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Euro’s Weak Start to 2015 May be a Sign of Things to Come

Euro’s Weak Start to 2015 May be a Sign of Things to Come

2015-01-11 17:50:00
Christopher Vecchio, CFA, Senior Strategist
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Euro’s Weak Start to 2015 May be a Sign of Things to Come

Fundamental Forecast for Euro: Neutral

- EURUSD traded below $1.1800 this week as expectations for an ECB-sponsored QE program ratcheted up.

- Wrench thrown into bearish bias? ECB President Draghi offering specific QE program targets,

- Have a bullish (or bearish) bias on the Euro, but don’t know which pair to use? Use a Euro currency basket.

The Euro started off 2015 with a whimper, hitting the lowest levels in nine years below $1.1800 against the US Dollar. EURUSD closed on Friday with a five-day loss of -1.35%, finishing the week at $1.1840. Gains were absent on the 18-member currency, with losses in excess of -3% on the week in EURNZD (-3.14%) and in EURJPY (-3.06%). Between concerns over the stability of the Euro-Zone and speculation over what the European Central Bank might do next, the first week of the year may have laid the groundwork for a difficult 2015 for the Euro.

We’ve heard several times over the past few weeks that prominent ECB officials, including President Mario Draghi and Vice President Vitor Constancio, believe that expanding the ECB’s balance sheet back to its early-2012 levels will help revive the region’s plummeting inflation expectations and flagging credit growth. Consensus opinion right now would suggest that it’s become a baseline estimate of the market that the ECB is preparing to unleash a major QE program at is January 22 meeting, with sovereign bond purchases potentially included in the composition.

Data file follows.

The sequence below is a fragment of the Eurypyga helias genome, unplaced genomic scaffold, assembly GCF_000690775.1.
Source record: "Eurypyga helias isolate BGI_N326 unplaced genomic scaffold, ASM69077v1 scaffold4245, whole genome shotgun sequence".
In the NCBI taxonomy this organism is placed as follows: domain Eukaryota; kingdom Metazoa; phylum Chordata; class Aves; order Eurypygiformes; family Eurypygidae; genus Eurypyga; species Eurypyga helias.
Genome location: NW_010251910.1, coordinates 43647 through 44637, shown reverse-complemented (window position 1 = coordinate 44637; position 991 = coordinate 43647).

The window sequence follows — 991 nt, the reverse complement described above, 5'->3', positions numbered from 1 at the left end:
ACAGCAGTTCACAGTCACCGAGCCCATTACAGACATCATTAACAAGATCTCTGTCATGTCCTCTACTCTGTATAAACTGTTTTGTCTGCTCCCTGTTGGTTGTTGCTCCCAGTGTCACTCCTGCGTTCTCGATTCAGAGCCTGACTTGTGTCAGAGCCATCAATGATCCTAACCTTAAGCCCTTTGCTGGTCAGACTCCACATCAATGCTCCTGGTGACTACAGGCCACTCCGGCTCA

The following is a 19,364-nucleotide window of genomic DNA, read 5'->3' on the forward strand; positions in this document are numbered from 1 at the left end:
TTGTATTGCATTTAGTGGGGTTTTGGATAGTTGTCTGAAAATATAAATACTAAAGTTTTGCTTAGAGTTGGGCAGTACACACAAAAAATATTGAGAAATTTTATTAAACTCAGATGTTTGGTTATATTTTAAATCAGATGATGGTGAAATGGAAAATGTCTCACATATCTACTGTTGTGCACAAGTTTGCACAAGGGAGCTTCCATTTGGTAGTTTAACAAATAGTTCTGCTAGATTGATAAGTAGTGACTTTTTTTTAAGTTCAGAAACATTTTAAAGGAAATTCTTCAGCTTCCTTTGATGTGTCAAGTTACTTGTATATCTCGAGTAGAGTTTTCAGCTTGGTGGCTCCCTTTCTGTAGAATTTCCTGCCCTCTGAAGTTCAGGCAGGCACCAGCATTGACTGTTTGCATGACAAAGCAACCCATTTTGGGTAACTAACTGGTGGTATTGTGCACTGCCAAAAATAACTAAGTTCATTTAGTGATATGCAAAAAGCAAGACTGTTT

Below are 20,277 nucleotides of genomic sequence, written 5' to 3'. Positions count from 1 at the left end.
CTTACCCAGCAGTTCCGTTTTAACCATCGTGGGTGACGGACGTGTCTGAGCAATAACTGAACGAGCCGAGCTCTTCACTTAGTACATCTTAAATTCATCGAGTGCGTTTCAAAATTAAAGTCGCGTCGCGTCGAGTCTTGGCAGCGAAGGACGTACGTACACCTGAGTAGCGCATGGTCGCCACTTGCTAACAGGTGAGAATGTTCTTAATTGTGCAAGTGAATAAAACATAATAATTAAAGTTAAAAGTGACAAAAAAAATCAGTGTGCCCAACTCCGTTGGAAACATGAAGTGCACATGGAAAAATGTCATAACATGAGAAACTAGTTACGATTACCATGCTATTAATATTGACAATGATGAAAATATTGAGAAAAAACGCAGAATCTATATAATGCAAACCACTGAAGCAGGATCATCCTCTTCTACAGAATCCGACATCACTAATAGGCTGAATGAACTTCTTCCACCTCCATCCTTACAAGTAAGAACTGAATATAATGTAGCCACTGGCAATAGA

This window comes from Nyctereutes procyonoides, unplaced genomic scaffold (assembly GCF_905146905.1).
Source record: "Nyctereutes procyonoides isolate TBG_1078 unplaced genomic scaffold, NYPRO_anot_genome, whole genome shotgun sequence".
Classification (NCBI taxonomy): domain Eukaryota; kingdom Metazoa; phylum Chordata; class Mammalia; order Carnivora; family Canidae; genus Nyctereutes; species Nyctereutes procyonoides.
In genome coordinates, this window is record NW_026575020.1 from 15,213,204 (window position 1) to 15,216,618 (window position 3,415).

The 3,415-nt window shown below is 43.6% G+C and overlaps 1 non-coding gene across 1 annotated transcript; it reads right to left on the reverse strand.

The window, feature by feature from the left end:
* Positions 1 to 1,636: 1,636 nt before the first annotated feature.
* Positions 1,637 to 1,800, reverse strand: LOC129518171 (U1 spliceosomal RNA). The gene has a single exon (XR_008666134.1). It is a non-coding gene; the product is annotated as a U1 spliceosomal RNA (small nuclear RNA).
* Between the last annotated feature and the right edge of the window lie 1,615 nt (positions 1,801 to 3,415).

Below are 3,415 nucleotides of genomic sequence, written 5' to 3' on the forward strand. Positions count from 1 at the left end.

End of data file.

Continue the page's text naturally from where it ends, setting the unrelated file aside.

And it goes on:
Along these lines, amid the Euro meltdown this past week, ECB President Draghi unveiled a new perspective on QE that may have contributed to the late-week stall in Euro selling: that a €500 billion package was being prepared, with leaks indicating that the size of the program could be “up to,” but not exceeding the €500 billion mark. This is of great consequence to Euro speculators: as recently as mid-December President Draghi was talking up a €1 trillion balance sheet expansion.

If the size of the ECB’s program proves to be below market expectations, there might be a ‘buy the rumor, sell the news’ opportunity around the corner, with the January 22 policy meeting and January 25 Greek elections just around the corner. Stretched positioning may contribute to a covering rally as well, now that liquidity has come back after the holiday period.

Peak bearishness among speculators was evident in early-November, when traders were net-short to the tune of 179.0K contracts for the week ended November 4. As of January 6, short positions had increased once more, back to 161.0K contracts; a sizeable jump from the 126.7K contracts evident for the week ended December 16, 2014.

As market participants grapple with the expectations and consequences of said expectations around the late-January Euro-centric events, it may be worth taking a quantitative view on the situation, at least from a price perspective. Since the Euro’s inception in 1999, the Euro has closed each year in the direction of the first week’s close 13 of the 16 occurrences.

Euro bears may be encouraged by this outcome, as the prevailing backdrop of monetary policy divergence between the ECB and the Fed should be enough of a fundamental constraint to keep EURUSD pressured throughout 2015 – even if a brief short covering rally makes an appearance over the next few weeks. –CV

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